10. Carlo Cudicini
His years of sitting on the bench at Stamford Bridge behind Petr Cech in the pecking order may have made many people forget just how good the Italian shot stopper was. I always think it speaks volumes when a goalkeeper wins a club’s Player of the Year award, and that’s exactly what Cudicini did for the Blues in 2002. Cudicini was notorious for making wonderful saves and often made fans jaws drop. It is a shame that the Italian potentially ruined his Premiership career by playing second fiddle to the Czech for much longer than he should have.
9. Jussi Jaaskelainen
At first this may seem like an odd choice, but the Finn has most certainly proved himself over the years in the world’s top league. Jaaskelainen gets more practice than any other keeper on this list and if Bolton have got a result you can bet that Match of the Day will be the Jussi Jaaskelainen show. Often known for making exquisite saves, the Finn is worshiped at The Reebok, scooping both the Player of the Year and Player’s Player of the Year awards in 2007.
8. Brad Friedel
The American international has risen from Anfield bench-boy to one of the Premier League’s best current keepers. During his time at Blackburn Rovers he proved to be a thorn in the side of the ‘Big Four’ on numerous occasions, with inspired performances against Manchester United springing to mind. Friedel has played a huge part in Aston Villa’s rise over the last few seasons and despite being 38 is likely to contribute to the Midlands clubs for a few seasons yet.
7. Pepe Reina
Since the departure of David James, no stranger to the odd mistake himself, Liverpool had failed to find a solid reliable keeper, with Sander Westerveld and Jerzy Dudek more than prone to the occasional error, however when they signed the Pepe Reina in 2005, that’s exactly what they got. Errors are few and far between with the Spaniard, wonder saves are not. In times of crisis at Anfield (like now) Reina has been one of the shining lights and he often lifts the team, something that is sometimes under appreciated.
6. Edwin Van Der Sar
The United goalkeepinh position gave manager Alex Ferguson headache after headache for years after the departure of Peter Schmiechel and it was not until Ferguson signed the Dutch international that he found a worthy replacement for the Dane. Every good goalkeeper should install confidence in their defence, and that’s exactly what Van Der Sar does. Shown by his recent return to action, the Champions look a better outfit with the Dutchman between the sticks. There’s also that small matter of the fact he went 1,311 minutes without conceding a league goal, smashing all records along the way.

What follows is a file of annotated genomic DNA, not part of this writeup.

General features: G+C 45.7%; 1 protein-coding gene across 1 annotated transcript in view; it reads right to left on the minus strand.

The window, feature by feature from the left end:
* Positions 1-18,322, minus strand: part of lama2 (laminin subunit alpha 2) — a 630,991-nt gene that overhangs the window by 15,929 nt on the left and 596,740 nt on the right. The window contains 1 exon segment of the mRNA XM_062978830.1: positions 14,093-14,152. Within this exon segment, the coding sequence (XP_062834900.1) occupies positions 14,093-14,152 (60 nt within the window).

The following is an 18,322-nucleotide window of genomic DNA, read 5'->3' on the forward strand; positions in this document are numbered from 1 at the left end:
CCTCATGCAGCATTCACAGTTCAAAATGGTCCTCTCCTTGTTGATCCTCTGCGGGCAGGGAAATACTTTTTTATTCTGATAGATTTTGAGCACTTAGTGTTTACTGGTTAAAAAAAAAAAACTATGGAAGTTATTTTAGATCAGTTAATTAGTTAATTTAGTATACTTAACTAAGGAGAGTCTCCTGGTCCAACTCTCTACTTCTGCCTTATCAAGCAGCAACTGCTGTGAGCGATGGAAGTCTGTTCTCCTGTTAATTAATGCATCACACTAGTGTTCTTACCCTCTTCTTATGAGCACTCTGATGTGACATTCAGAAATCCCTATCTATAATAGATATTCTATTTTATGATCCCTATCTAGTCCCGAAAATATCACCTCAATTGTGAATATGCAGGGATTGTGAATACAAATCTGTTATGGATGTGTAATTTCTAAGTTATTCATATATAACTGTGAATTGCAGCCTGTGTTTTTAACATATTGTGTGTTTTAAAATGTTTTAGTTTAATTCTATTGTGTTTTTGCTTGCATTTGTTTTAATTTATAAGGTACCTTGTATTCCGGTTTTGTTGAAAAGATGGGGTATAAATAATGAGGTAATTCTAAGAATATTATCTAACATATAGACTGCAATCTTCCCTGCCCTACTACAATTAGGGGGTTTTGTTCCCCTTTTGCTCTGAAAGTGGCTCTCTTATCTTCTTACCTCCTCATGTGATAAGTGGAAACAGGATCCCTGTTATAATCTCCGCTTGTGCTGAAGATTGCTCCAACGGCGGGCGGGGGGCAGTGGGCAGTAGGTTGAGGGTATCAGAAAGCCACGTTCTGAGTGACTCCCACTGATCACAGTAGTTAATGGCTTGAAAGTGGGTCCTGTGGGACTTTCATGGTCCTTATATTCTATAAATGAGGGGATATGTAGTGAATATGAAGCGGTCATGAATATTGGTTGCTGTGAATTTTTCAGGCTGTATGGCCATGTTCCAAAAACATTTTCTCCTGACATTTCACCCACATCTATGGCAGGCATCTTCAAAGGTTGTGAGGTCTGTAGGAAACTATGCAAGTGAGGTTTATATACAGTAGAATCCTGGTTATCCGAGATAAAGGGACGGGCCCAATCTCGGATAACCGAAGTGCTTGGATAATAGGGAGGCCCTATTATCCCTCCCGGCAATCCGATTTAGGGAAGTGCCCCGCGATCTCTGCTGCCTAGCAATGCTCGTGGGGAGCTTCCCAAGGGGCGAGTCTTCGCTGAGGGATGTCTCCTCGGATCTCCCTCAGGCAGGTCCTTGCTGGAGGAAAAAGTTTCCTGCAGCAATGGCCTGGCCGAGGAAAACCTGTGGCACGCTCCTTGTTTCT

5. David Seaman
England and Arsenal’s number one for years, Seaman will go down as a goalkeeping legend. The infamous pony-tailed stopper was instrumental in much of the success Arsenal enjoyed throughout the Premiership before finally being succeeded by 2003 by Jens Lehmann, making over 400 appearances for the Gunners in the process. A career highlight will most definitely be a save from a Paul Peschisolido header in an F.A Cup Semi Final, in which Seaman appeared to achieve the impossible and scoop the ball off the line in mid air.
4. David James
One of the all-time greats of the Premier League, James has proved to be a solid goalkeeper wherever he has been and has proved his worth all over the Premiership. Often known more for his crazy haircuts, James shrugged off the nickname ‘Calamity James’ through years of solid performances. At 39, James is still staking his claim to be England’s number one and is arguably the most experienced keeper in the league. His presence will be vital to Portsmouth’s campaign.
3. Shay Given
It amazes me how so many of Shay Given’s admirers have only recently emerged after his move to Manchester City when season after season the Irishman was outstanding at St. James’ Park. What Given gives away in height he makes up for in his shot stopping and has already earned City vital points this season. Is it a coincidence that Newcastle were relegated after Given’s departure?
2. Petr Cech
Headguard or no headguard, Cech is an outstanding keeper. One of the key players in Chelsea’s back to back title victories of 2005 and 2006, Cech has previously been labelled ‘best goalkeeper on the planet’. Three times winner of the ‘Best Goalkeeper’ award in the UEFA Champions League, the Czech international is a fan favourite at Stamford Bridge. There are not many people let alone goalkeepers that would have recovered so quickly from the head injury that Cech sustained. Despite a recent lull in performances, Cech is still undoubtedly one of the best the Premier League has seen.
1. Peter Schmeichel
Who else but the Great Dane? Bought in 1991 for £530,000, Alex Ferguson described this as the ‘bargain of the century’, and who would disagree with him? Schmiechel would spend 8 years at Old Trafford before later returning to England with Aston Villa and Manchester City. The ex-United man also has the added note on his CV that he knew how to score a goal or two, being one of the only goalkeepers in the world whose sight in the opposition’s penalty box resulted in fear as opposed to laughter. Quite simply the best the league has seen.
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